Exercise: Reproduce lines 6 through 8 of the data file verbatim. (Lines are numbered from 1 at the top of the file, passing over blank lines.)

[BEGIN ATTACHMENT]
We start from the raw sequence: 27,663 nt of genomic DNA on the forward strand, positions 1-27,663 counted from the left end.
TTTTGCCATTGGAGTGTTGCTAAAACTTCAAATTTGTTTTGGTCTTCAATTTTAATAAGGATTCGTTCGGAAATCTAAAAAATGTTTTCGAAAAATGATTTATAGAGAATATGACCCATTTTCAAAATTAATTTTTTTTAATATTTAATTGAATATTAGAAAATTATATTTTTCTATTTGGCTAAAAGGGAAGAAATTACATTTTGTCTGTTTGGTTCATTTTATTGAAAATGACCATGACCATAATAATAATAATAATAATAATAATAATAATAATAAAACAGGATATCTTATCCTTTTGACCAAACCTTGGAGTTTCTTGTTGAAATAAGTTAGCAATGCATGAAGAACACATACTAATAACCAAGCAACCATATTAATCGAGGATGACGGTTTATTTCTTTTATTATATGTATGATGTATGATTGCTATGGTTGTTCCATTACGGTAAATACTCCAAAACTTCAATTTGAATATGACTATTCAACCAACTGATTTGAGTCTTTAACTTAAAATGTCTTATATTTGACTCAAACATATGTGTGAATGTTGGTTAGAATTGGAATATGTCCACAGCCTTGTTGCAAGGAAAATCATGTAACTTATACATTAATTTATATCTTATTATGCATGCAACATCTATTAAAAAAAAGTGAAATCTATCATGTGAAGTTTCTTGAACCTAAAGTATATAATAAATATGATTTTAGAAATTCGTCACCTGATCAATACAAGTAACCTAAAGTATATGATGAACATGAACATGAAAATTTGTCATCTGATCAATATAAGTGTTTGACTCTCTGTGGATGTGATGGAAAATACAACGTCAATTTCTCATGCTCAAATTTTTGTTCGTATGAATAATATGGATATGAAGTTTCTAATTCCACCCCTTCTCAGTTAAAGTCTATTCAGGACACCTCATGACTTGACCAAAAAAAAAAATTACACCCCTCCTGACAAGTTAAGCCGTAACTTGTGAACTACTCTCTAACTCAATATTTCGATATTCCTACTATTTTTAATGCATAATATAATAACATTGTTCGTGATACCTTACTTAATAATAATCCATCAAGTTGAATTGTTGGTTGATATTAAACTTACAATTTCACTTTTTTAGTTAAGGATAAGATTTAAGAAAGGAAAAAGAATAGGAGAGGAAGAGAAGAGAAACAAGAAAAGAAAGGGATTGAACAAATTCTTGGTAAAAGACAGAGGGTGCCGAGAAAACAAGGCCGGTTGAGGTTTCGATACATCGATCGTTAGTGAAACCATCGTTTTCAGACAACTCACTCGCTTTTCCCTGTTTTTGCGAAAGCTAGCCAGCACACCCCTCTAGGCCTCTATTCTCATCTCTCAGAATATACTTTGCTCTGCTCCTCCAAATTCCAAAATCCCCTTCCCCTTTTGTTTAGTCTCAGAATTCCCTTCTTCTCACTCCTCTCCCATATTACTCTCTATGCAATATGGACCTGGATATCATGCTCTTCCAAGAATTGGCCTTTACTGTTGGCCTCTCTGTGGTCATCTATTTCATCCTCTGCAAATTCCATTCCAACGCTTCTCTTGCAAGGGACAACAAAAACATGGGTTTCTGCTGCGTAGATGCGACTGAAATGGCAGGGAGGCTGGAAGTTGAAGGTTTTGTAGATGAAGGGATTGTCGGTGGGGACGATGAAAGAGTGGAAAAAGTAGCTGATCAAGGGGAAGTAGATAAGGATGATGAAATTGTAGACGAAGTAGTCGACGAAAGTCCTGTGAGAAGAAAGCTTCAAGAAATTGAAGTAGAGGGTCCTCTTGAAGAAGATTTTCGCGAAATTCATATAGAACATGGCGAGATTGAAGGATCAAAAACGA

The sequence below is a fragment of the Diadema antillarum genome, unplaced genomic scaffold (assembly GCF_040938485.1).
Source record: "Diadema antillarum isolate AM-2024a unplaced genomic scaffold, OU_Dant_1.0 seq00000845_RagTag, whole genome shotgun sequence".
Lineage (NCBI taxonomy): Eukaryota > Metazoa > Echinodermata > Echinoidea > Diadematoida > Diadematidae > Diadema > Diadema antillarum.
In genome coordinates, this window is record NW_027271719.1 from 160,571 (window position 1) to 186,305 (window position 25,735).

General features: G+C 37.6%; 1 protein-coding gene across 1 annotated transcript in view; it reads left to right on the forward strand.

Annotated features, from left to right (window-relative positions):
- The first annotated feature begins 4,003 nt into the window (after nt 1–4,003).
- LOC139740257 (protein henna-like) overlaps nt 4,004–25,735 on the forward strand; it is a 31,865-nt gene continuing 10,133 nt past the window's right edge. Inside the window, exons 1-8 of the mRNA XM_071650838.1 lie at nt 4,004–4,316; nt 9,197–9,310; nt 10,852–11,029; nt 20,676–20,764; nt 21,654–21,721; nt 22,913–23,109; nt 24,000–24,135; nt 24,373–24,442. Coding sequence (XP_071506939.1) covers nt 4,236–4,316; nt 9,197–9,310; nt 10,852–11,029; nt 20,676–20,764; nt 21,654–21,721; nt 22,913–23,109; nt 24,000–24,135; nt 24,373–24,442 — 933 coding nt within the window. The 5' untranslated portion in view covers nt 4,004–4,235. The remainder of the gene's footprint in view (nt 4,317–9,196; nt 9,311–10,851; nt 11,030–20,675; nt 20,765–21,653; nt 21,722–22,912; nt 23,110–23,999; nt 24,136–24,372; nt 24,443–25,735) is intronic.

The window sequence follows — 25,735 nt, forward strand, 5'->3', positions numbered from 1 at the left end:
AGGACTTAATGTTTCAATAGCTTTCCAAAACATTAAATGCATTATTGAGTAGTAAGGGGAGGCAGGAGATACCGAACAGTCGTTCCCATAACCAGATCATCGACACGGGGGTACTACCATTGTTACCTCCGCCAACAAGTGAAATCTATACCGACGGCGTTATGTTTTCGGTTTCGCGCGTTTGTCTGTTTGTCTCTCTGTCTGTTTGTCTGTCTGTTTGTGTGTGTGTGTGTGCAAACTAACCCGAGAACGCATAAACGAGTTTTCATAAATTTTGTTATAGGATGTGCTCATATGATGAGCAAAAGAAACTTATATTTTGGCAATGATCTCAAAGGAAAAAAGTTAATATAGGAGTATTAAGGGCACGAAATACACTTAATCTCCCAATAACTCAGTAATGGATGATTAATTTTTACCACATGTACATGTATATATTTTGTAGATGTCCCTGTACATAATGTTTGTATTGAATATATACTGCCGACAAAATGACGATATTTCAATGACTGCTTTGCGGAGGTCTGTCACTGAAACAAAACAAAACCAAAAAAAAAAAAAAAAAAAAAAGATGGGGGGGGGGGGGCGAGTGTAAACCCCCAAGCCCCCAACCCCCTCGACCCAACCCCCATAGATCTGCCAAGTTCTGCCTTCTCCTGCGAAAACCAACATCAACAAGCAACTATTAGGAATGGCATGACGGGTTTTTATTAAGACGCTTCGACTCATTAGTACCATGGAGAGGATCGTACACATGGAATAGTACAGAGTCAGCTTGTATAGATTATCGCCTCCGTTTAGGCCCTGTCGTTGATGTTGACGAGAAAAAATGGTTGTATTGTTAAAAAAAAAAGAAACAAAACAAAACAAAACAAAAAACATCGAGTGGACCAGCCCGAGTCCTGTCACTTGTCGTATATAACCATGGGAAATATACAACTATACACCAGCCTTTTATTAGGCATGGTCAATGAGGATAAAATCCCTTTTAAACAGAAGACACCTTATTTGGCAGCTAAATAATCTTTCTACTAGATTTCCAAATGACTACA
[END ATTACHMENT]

In genome coordinates, this window is record NW_027271719.1 from 160,571 (window position 1) to 186,305 (window position 25,735).

General features: G+C 37.6%; 1 protein-coding gene across 1 annotated transcript in view; it reads left to right on the forward strand.

Annotated features, from left to right (window-relative positions):